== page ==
As pax capacity rises, so will the bellyhold space available to ANA Cargo’s sales teams. “We will be receiving state of the art aircraft like B787-10 and B777-9X, with enhanced cargo space in the coming years until 2020,” he added. “This will allow us to maximize the synergy effect by combining our freighter flights with the expanding passenger network using the best mix, and by closely watching each route’s demand trend.”

Reorganizes Freighters

      ANA currently operates 12 freighters (eight B767-300BCF and four B767-300F) that supplement its passenger fleet of 256 aircraft. The spokesman said the carrier intended to “maintain and utilize the current fleet” of freighters, adapting its deployment based on customer service requirements.                         
      “We will flexibly reorganize our freighter network to cope in a timely manner with the potential for unstable market trends and/or demand,” he added.
      “In addition, adaptability to the cargo market’s volatility will be enhanced to meet the changing needs of both customers and ANA Cargo, by reinforcing with freighter flights markets where the passenger belly network needs more capacity.”

Profits In Forecast

      For 2017 and the coming years, ANA Cargo aims to achieve profitability by constantly reviewing and optimizing its freighter network.
      “In other words,” he added, “with very high flexibility, adding frequencies on routes with high demand and suspending unprofitable ones.
      “For example, at the end of March 2017, with the start of the summer schedule, ANA started six one-way flights per week from Tokyo Narita to Tianjin, and added two one-way flights per week from Osaka Kansai to Shanghai Pudong, resulting in six one-way flights per week and two one-way flights per week from Shanghai Pudong to Tokyo Narita, resulting in 13 weekly flights.
      “By adding frequencies on China-bound flights, ANA Cargo is responding to the market trend, which shows a rising demand.
      “At the same time, four one-way flights from Tokyo Narita to Osaka Kansai, six one way flights from Osaka Kansai to Tianjin, and two round trip flights from Tokyo Narita via Bangkok to Jakarta and back to Tokyo Narita were suspended.”

Okinawa Hub & Spoke

      ANA Cargo is also leveraging its Okinawa hub and making best use of the Hub and Spoke concept to balance supply and demand by cancelling frequencies on slow demand days and adding direct flights when higher demand is expected. “In cases where regular belly cargo space is not able to cover the high demand on certain routes, ANA Cargo adds charter flights to high demand destinations,” said the spokesman.

Changes In The Wind

      To help manage its business expansion, ANA has now made organizational changes to its sales and marketing operation and each division now has its own Executive Vice President. “The ‘Global Sales Department’ will literally focus on sales, while the ‘Global Marketing Department’ will look after the freighter network, including the belly space of passenger aircraft, and the new development of products and solutions as well as managing joint ventures and alliances,” said the spokesman.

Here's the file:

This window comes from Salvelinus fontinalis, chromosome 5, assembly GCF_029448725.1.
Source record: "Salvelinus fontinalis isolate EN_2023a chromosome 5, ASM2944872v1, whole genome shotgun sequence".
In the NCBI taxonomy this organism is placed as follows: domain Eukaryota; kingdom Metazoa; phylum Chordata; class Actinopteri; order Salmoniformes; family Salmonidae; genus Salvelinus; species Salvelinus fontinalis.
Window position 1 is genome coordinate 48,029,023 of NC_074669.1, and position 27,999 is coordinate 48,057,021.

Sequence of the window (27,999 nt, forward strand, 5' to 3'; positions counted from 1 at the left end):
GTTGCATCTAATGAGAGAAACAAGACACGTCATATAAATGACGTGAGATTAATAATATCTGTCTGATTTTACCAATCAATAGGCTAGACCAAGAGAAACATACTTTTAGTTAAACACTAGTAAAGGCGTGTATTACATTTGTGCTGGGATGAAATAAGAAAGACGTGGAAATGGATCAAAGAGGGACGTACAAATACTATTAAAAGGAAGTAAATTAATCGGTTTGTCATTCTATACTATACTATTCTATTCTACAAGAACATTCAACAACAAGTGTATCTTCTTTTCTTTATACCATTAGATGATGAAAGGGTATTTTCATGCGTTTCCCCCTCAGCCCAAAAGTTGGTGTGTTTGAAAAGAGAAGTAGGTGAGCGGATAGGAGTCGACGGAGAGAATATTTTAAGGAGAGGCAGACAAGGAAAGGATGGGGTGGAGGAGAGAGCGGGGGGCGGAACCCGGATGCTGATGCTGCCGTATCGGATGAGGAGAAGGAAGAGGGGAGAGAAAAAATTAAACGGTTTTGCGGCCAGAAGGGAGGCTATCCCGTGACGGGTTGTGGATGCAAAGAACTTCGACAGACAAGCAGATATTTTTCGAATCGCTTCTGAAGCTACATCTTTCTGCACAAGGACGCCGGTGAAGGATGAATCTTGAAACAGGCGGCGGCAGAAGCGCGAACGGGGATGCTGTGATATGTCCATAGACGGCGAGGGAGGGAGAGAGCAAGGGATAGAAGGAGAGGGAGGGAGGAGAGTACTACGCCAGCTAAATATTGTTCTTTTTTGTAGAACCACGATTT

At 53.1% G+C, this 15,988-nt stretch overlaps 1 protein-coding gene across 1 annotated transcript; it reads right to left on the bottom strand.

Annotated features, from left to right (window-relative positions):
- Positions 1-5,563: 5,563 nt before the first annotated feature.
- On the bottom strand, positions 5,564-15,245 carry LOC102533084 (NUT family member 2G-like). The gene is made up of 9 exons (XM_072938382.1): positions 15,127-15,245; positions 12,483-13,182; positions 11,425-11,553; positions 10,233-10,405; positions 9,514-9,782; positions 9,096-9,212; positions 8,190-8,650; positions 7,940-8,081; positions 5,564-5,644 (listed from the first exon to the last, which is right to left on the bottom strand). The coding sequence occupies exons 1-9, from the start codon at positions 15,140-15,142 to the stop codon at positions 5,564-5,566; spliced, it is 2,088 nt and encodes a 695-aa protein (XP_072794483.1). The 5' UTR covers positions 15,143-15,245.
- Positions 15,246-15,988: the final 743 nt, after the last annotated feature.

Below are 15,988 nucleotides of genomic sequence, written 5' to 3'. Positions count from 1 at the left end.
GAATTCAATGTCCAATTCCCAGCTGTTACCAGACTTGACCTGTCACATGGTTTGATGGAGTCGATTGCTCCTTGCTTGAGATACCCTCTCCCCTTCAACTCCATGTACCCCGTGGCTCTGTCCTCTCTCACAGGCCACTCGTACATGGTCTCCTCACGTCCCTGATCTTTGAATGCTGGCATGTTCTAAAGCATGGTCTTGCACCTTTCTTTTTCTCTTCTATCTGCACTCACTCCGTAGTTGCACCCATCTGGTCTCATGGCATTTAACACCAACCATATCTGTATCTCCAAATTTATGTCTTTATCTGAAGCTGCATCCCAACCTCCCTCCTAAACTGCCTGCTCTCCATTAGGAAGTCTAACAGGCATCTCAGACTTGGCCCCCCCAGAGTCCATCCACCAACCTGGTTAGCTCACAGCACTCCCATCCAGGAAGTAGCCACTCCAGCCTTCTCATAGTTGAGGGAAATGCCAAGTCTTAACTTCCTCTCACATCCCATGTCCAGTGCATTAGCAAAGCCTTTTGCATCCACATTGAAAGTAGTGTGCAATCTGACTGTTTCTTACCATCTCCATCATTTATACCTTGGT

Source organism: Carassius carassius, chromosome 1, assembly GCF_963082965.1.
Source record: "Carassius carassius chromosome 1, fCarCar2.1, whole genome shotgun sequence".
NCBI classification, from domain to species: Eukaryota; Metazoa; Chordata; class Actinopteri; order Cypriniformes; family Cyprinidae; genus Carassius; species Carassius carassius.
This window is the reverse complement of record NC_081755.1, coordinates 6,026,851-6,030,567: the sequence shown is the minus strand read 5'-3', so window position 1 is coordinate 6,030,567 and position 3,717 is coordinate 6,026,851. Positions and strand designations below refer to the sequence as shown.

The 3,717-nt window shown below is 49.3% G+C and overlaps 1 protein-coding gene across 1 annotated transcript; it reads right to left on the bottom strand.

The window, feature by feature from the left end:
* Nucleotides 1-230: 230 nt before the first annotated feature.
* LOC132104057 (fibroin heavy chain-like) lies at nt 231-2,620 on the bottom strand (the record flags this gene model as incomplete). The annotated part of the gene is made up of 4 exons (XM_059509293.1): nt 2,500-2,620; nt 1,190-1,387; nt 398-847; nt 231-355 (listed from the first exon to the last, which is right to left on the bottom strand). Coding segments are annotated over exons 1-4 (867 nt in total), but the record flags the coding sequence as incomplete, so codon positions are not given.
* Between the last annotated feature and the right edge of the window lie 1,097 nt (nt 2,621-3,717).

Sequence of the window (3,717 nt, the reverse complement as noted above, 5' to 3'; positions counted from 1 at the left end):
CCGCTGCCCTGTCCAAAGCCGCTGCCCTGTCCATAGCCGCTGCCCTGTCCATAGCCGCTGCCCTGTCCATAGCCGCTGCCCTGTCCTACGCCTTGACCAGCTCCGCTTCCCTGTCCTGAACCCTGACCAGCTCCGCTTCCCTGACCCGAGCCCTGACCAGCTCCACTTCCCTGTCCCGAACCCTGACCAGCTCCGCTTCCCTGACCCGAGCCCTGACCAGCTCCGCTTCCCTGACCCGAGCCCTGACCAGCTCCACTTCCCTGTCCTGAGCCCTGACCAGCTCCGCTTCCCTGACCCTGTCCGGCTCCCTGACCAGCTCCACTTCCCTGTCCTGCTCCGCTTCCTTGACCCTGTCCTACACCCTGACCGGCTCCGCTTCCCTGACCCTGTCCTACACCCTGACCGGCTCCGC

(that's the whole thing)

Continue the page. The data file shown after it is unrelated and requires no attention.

Venture In The Joint

      The key joint venture for ANA was the deal signed with Lufthansa Cargo in 2014, which the spokesman said “was the world’s first Joint Venture in the cargo field.”
      At first it was limited to cargo traffic between four European countries—Germany, France, Belgium, and UK—and Japan.
      But now the scope has been expanded to 43 countries after adding 38 European countries to the arrangement.
      “The Joint Venture with Lufthansa Cargo enabled us to access the inventory of each other under the harmonized pricing structure,” said the spokesman.
      “Customers and cargo forwarders may purchase both Lufthansa and ANA’s cargo space through Lufthansa and ANA’s sales agencies.
      “All benefits of the Joint Venture are available through both carriers’ booking channels.”
      As a result, he said, greater network options and enhanced uplift capacity were now being offered to forwarders and shippers and both airlines had gained enlarged market access, improved load factors, and increased shipment volumes.
      “The outcome of the agreement has proved to be beneficial for both parties,” he said. “The load factor of both carriers went up by three percentage points on routes linking Europe and Japan last year.
      “Over 6 percent of the entire tonnage flown under a Lufthansa or ANA Airway bill from Europe to Japan is transported on the partners’ aircraft.”
      One of the targets as the JV is expanded seems likely to be the fast-growing market for international e-commerce shipments. “Since FY2016, and for the coming months of FY2017 starting from April, we at ANA Cargo are continuously pushing for cross-border ecommerce sales and more sales in the automobile industry and healthcare businesses, by collecting and analyzing market intelligence essential for generating further business,” said the spokesman.
      “We expect e-commerce to become a promising future business, so we will most likely put high priority on this to capture such demand.”
      ANA Cargo has also established a new marketing team, which focuses on research and analysis of four key industries—automobile, electronics, cross-border e-commerce, and healthcare—as well as the development of tailor-made products and solutions to enhance customer service. “This marketing team is incorporated in the ‘Global Sales Department’ in order to work in close coordination with the front line sales team and to be reactive to the constantly changing economical and geopolitical circumstances,” said the spokesman.

E-Freight Conversions Slow

      Multiple authorities have recently noted that the air freight industry’s failure to adopt e-freight common standards and technology was reducing supply chain transparency and reducing competitiveness, with Japanese stakeholders proving surprisingly slow at changing their business practices.
      ANA, however, is optimistic that progress can be made in the near future.
      “We are working closely with forwarders, ground handlers, and our Joint Venture partners to promote and facilitate e-freight and overcome possible hurdles so that we can provide harmonized ‘make it easy’ products to our customers,” he added.